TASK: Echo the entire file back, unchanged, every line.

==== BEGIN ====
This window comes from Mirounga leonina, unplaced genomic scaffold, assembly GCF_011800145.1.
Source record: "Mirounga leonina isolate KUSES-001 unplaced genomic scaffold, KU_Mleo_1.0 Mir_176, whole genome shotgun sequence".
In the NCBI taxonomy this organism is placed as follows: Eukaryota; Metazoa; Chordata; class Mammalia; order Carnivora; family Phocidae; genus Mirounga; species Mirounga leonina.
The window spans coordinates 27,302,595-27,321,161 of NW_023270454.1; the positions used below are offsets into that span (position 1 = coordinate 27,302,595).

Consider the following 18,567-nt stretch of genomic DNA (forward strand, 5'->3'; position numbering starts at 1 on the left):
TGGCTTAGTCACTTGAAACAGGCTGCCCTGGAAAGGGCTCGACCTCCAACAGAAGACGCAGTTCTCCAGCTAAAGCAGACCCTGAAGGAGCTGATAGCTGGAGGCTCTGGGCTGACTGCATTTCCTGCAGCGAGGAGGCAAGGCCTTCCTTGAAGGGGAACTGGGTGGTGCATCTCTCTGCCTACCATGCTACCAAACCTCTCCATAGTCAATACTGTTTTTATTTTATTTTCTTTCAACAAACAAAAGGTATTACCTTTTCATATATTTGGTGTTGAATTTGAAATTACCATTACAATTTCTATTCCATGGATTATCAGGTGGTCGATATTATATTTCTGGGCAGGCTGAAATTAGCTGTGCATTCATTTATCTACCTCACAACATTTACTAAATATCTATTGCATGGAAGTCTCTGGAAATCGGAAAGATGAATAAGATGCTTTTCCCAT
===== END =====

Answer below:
This window comes from Mirounga leonina, unplaced genomic scaffold, assembly GCF_011800145.1.
Source record: "Mirounga leonina isolate KUSES-001 unplaced genomic scaffold, KU_Mleo_1.0 Mir_176, whole genome shotgun sequence".
In the NCBI taxonomy this organism is placed as follows: Eukaryota; Metazoa; Chordata; class Mammalia; order Carnivora; family Phocidae; genus Mirounga; species Mirounga leonina.
The window spans coordinates 27,302,595-27,321,161 of NW_023270454.1; the positions used below are offsets into that span (position 1 = coordinate 27,302,595).

Consider the following 18,567-nt stretch of genomic DNA (forward strand, 5'->3'; position numbering starts at 1 on the left):
TGGCTTAGTCACTTGAAACAGGCTGCCCTGGAAAGGGCTCGACCTCCAACAGAAGACGCAGTTCTCCAGCTAAAGCAGACCCTGAAGGAGCTGATAGCTGGAGGCTCTGGGCTGACTGCATTTCCTGCAGCGAGGAGGCAAGGCCTTCCTTGAAGGGGAACTGGGTGGTGCATCTCTCTGCCTACCATGCTACCAAACCTCTCCATAGTCAATACTGTTTTTATTTTATTTTCTTTCAACAAACAAAAGGTATTACCTTTTCATATATTTGGTGTTGAATTTGAAATTACCATTACAATTTCTATTCCATGGATTATCAGGTGGTCGATATTATATTTCTGGGCAGGCTGAAATTAGCTGTGCATTCATTTATCTACCTCACAACATTTACTAAATATCTATTGCATGGAAGTCTCTGGAAATCGGAAAGATGAATAAGATGCTTTTCCCAT